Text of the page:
Have you considered casting off the successful career you’ve spent so long building and choosing a happier path?
We spend over 1/3 of our entire lives working, so why shouldn’t that work be meaningful to us, instead of simply a means to gain increased status and wealth?
Taking that leap from a secure job that pays well to transitioning into an occupation that you love but holds not promise of stability can be incredibly stressful, but deeply rewarding. Here are some tips on how to ensure you make that transition with confidence.
Lighten your load: Your biggest consideration when making the leap will most likely be how you will be able to afford the pay cut that starting a new venture will present to you. Ask yourself this question first: “What do I really need?” Do you need the big house, the cable bills, the multiple telephones, the expensive car and the high insurance that comes with it? Do you really need to dine out four times a week? Take inventory of all your expenses and discover what you absolutely have to have to make ends meet. You’ll quickly discover that you need this high-paying job to pay for all the things you don’t need anyway. As you cut down your expenses, you’ll cut down your need for a huge paycheck. The side effect is that as you lighten your financial load, you’re also lightening your stress level, leaving you more time for your new venture!
Losing to win: There is no doubt that taking the leap will result in some judgment, skepticism, and envy from your peer group, and that’s to be expected! Your leap into the unknown, especially if you’re in your thirties and beyond, can seem like a much bigger risk than the rewards can ultimately offer—the reality is that most startups fail after five years, which may be something you hear during this time. Listen to their concerns, but don’t listen to the negativity. There will always be a select group of people who will never tell you that they equally dislike their job, but lack the courage to do anything about it. Your courage is a reminder of the lack of their own. You may lose some contacts and friends in the process of following your passion, but you’ll win the life you’ve dreamed of and new comrades along the way.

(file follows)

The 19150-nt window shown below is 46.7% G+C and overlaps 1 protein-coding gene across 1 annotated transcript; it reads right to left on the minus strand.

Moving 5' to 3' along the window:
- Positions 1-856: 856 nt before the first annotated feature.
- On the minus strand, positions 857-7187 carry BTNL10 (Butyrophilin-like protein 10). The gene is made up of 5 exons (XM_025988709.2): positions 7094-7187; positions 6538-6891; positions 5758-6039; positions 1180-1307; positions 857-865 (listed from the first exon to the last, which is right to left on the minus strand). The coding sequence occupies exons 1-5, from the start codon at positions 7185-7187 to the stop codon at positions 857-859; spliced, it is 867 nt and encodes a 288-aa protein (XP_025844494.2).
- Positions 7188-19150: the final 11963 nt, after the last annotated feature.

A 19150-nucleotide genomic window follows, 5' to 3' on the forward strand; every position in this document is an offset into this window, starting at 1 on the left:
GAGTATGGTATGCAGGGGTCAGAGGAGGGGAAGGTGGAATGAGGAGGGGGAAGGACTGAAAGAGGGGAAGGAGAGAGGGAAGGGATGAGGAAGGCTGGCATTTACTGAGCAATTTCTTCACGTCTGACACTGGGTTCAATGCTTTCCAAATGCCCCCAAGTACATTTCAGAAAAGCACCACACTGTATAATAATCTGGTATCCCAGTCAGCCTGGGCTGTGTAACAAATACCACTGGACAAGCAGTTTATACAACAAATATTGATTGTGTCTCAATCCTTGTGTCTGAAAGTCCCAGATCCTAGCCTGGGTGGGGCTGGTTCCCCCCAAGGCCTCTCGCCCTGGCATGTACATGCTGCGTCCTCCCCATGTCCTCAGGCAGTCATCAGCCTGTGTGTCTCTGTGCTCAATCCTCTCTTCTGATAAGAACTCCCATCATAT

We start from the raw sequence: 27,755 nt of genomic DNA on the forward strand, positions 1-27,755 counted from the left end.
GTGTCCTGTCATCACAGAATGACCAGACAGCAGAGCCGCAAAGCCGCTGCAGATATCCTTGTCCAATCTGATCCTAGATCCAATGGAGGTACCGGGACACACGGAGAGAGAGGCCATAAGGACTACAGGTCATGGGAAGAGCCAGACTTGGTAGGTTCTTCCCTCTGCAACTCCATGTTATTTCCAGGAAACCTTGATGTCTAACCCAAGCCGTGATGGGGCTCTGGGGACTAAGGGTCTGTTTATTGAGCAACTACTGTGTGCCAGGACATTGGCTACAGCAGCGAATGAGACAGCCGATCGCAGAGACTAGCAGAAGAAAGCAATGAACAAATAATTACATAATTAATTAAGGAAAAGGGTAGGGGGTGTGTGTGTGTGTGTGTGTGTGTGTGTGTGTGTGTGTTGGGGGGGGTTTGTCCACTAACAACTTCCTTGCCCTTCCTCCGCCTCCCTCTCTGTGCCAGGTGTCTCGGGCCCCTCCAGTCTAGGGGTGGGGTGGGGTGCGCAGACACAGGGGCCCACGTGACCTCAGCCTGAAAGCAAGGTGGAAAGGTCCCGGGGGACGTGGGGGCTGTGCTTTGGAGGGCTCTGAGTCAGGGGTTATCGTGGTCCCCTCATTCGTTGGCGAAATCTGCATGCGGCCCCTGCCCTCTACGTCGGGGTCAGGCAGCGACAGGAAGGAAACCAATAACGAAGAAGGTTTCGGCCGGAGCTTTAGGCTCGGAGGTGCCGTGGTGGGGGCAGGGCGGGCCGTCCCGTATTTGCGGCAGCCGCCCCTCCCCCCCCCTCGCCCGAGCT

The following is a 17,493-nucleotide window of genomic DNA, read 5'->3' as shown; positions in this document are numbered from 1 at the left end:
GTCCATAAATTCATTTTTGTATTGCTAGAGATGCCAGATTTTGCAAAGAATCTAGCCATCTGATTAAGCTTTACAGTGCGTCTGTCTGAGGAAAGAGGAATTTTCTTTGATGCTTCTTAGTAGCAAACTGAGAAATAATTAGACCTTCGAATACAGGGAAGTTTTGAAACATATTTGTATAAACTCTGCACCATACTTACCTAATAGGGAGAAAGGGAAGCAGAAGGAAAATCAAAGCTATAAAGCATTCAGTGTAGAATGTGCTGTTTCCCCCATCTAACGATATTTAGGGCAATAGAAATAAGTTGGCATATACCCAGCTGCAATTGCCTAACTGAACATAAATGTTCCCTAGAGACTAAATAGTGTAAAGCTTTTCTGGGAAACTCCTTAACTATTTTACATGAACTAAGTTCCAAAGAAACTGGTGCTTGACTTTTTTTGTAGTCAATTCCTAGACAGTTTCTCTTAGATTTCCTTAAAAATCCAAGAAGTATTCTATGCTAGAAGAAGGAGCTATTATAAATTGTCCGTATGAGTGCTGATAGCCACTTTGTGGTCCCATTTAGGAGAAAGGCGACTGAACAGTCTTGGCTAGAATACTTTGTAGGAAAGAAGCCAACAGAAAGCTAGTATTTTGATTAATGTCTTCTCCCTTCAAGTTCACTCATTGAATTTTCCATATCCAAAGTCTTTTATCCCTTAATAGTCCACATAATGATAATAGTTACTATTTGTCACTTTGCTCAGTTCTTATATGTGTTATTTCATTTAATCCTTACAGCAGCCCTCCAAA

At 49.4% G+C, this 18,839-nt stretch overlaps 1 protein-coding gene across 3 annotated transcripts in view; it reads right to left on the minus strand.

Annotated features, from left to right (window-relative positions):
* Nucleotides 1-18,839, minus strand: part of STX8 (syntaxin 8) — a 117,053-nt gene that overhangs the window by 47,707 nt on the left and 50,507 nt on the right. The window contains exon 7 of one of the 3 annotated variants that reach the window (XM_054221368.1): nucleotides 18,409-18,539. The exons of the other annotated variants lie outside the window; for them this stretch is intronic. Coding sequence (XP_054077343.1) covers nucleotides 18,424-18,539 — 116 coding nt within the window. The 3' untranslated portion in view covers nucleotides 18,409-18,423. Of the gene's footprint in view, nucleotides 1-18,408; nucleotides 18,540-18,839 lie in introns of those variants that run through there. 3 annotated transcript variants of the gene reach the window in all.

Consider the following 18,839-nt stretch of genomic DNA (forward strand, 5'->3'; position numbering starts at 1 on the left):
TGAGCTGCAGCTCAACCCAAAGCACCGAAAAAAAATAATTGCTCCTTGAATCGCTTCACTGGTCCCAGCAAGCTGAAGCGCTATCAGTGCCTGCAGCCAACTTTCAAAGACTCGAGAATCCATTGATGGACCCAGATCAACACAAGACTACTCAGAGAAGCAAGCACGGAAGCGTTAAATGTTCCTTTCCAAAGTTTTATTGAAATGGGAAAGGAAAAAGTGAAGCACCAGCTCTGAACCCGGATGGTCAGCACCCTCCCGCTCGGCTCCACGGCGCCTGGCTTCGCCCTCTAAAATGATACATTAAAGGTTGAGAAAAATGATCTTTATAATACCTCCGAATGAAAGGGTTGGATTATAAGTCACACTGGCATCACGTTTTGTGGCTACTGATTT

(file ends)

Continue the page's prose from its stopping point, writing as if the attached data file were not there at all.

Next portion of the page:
A head full of dreams, but tightly screwed on: When considering a career and new life for yourself, you may find that your passion will motivate you to make drastic and sudden life decisions as a symbol of your transition. Do not lose your head! You’ve succeeded in your previous career because you kept a steady and patient pace, and these are terrific qualities that will serve you in your new job. Don’t throw the baby out with the bathwater! Your success is fueled by your passion, but it needs a ship-shape vessel and captain to ensure it reaches the destination. Keep in mind, “How will this affect my ability to survive in the meantime?” “What can I do to ensure the stability of my family and personal life so I’m not stressed out and able to creatively focus on a business plan?”
Patience is a virtue: Don’t get discouraged! You will feel a shock of loss and fear after you’ve left your stable, well-paying job. “Was this a bad idea?” “Should I have waited longer to make the leap?” Your identity was wrapped up in that occupation, just like an old girlfriend/boyfriend, so it’s important that your mourn the loss of your old life while remembering the reasons why you disliked it. Look at yourself in the mirror and smile—be proud that you took the initiative to improve your happiness quotient. This was the biggest step in the process, and now your journey has begun! If you were successful in a job you didn’t enjoy, think of how successful you can be when propelled by you own individual passion!
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